This table summarizes the results of a more formal costing analysis. See the Executive Summary for details. ThorCon treats the Cans, which must be recycled every four years, as a consumable, even though the Cans contain the primary loop, the heart of ThorCon. The cost of the Cans in turn include the costs of decontamination, recycling, and disposing of material that cannot be recycled.
This table compares two 1000 MWe plants. The assumed economic life is 32 years. The construction period is taken to be four years. The discount rate is 10% real. The overnight cost of the coal plant is two billion dollars. The overnight cost of a ThorCon excluding the Cans is 1.2 billion. These assumptions are biased in favor of the coal plant.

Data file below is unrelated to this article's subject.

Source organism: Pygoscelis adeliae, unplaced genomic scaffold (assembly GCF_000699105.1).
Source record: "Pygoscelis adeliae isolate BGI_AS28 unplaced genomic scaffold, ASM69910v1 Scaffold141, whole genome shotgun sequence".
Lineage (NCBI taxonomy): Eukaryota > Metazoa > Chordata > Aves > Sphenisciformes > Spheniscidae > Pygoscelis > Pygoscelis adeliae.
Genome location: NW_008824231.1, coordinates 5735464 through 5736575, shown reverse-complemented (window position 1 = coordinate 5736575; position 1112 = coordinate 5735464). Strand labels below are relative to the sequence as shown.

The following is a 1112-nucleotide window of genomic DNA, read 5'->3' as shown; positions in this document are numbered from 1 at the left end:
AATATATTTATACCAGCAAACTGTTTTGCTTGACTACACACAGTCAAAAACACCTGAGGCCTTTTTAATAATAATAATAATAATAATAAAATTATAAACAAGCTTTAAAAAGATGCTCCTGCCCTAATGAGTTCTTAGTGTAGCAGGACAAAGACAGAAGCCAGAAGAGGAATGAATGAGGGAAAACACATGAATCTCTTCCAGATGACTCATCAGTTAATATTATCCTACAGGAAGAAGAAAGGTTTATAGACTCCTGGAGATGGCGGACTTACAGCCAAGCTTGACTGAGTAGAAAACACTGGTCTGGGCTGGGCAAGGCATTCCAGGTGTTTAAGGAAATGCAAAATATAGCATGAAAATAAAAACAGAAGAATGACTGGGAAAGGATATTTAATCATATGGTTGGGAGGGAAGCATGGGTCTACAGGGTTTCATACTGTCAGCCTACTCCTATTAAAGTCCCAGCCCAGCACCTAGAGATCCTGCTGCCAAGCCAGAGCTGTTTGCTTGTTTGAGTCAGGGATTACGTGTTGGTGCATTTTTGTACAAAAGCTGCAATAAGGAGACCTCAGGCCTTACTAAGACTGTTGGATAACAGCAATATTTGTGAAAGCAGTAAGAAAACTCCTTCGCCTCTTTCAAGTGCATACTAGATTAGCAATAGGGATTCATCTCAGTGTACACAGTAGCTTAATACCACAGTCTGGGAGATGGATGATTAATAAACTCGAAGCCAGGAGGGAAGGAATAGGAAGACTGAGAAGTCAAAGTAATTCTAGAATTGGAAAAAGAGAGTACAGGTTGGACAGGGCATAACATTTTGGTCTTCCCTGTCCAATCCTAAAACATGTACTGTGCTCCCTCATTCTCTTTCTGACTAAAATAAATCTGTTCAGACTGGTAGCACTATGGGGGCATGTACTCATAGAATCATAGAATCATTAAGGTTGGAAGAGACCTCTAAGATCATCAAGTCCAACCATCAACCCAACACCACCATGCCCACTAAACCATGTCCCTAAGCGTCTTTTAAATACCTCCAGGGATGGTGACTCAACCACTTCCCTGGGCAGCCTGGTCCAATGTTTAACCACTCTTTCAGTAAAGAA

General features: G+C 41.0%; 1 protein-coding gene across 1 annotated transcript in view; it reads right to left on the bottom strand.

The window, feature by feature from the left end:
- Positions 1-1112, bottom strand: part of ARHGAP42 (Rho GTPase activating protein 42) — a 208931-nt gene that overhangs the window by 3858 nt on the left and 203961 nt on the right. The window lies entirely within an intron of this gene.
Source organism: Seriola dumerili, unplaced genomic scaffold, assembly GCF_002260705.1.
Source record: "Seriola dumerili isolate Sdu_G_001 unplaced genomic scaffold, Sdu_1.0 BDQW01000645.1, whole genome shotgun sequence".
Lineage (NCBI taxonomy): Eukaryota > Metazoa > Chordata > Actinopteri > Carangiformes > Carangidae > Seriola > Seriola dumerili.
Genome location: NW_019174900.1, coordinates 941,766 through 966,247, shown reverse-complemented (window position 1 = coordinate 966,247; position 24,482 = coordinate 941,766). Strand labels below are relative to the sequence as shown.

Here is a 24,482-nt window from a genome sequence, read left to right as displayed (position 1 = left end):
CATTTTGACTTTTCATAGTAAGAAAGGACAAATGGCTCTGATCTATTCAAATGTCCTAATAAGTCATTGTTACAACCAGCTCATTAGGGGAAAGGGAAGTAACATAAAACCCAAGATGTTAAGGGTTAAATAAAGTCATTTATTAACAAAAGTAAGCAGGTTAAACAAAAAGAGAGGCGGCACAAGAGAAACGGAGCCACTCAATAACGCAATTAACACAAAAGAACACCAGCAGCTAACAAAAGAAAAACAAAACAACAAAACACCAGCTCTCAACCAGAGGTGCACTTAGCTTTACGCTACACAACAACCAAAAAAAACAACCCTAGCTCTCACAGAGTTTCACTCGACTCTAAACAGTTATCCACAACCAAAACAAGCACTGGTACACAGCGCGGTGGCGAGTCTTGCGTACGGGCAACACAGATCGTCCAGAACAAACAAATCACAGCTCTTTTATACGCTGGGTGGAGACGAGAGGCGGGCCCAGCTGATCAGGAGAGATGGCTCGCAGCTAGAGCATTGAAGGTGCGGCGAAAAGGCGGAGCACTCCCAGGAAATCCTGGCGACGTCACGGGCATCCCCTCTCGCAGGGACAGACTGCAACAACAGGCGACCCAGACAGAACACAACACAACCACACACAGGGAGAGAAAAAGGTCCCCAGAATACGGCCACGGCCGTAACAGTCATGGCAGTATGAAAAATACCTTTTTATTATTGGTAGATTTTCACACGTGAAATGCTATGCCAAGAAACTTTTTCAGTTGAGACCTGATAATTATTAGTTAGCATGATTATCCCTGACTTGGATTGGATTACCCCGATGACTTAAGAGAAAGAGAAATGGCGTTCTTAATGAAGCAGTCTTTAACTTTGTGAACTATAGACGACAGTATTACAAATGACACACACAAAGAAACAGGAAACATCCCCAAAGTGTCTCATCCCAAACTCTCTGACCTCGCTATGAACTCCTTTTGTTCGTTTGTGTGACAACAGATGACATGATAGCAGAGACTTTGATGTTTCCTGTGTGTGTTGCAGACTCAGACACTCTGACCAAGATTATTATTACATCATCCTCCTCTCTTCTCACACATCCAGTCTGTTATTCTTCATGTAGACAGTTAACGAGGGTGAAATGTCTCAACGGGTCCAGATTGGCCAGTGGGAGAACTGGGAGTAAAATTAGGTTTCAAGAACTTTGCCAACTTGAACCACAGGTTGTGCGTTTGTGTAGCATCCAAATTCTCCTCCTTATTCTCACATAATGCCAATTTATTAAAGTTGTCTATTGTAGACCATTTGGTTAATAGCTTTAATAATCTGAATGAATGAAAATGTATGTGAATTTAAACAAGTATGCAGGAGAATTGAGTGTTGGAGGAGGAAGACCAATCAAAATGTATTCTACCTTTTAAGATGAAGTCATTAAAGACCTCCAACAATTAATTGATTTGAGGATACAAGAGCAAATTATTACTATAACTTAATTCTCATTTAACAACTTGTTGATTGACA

The bottom line is that ThorCon power should cost less than 3.5 cents per kWh. Coal, assuming particulate control and desulphurization but no attempt to capture CO2, will cost at least 5 cents per kWh.
ThorCon is cheaper than coal.